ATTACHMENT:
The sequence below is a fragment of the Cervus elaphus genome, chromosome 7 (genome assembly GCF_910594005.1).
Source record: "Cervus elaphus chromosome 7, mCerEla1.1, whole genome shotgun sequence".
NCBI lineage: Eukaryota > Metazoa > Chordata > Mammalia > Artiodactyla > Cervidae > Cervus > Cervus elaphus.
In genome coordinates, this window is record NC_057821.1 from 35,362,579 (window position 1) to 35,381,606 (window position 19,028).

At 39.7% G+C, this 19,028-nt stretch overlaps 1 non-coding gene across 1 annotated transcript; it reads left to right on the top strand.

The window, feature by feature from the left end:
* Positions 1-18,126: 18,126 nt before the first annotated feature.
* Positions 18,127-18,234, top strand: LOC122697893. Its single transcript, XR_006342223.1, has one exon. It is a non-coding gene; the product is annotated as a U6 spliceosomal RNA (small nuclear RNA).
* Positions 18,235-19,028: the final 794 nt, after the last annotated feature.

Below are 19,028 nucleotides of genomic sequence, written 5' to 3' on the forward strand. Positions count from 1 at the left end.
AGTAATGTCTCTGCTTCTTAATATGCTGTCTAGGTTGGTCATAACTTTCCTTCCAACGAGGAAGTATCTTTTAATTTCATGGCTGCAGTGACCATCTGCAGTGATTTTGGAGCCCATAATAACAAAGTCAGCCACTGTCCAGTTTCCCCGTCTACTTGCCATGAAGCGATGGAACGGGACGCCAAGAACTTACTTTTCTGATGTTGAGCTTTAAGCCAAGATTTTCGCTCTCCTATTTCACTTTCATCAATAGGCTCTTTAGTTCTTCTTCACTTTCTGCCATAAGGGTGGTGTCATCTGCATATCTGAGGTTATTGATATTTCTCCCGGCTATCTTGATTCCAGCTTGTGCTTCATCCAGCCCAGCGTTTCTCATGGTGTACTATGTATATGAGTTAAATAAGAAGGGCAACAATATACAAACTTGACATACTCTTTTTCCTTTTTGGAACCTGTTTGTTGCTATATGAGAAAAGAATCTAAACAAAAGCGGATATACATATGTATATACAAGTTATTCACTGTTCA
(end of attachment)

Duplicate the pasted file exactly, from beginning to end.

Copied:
The sequence below is a fragment of the Cervus elaphus genome, chromosome 7 (genome assembly GCF_910594005.1).
Source record: "Cervus elaphus chromosome 7, mCerEla1.1, whole genome shotgun sequence".
NCBI lineage: Eukaryota > Metazoa > Chordata > Mammalia > Artiodactyla > Cervidae > Cervus > Cervus elaphus.
In genome coordinates, this window is record NC_057821.1 from 35,362,579 (window position 1) to 35,381,606 (window position 19,028).

At 39.7% G+C, this 19,028-nt stretch overlaps 1 non-coding gene across 1 annotated transcript; it reads left to right on the top strand.

The window, feature by feature from the left end:
* Positions 1-18,126: 18,126 nt before the first annotated feature.
* Positions 18,127-18,234, top strand: LOC122697893. Its single transcript, XR_006342223.1, has one exon. It is a non-coding gene; the product is annotated as a U6 spliceosomal RNA (small nuclear RNA).
* Positions 18,235-19,028: the final 794 nt, after the last annotated feature.

Below are 19,028 nucleotides of genomic sequence, written 5' to 3' on the forward strand. Positions count from 1 at the left end.
AGTAATGTCTCTGCTTCTTAATATGCTGTCTAGGTTGGTCATAACTTTCCTTCCAACGAGGAAGTATCTTTTAATTTCATGGCTGCAGTGACCATCTGCAGTGATTTTGGAGCCCATAATAACAAAGTCAGCCACTGTCCAGTTTCCCCGTCTACTTGCCATGAAGCGATGGAACGGGACGCCAAGAACTTACTTTTCTGATGTTGAGCTTTAAGCCAAGATTTTCGCTCTCCTATTTCACTTTCATCAATAGGCTCTTTAGTTCTTCTTCACTTTCTGCCATAAGGGTGGTGTCATCTGCATATCTGAGGTTATTGATATTTCTCCCGGCTATCTTGATTCCAGCTTGTGCTTCATCCAGCCCAGCGTTTCTCATGGTGTACTATGTATATGAGTTAAATAAGAAGGGCAACAATATACAAACTTGACATACTCTTTTTCCTTTTTGGAACCTGTTTGTTGCTATATGAGAAAAGAATCTAAACAAAAGCGGATATACATATGTATATACAAGTTATTCACTGTTCA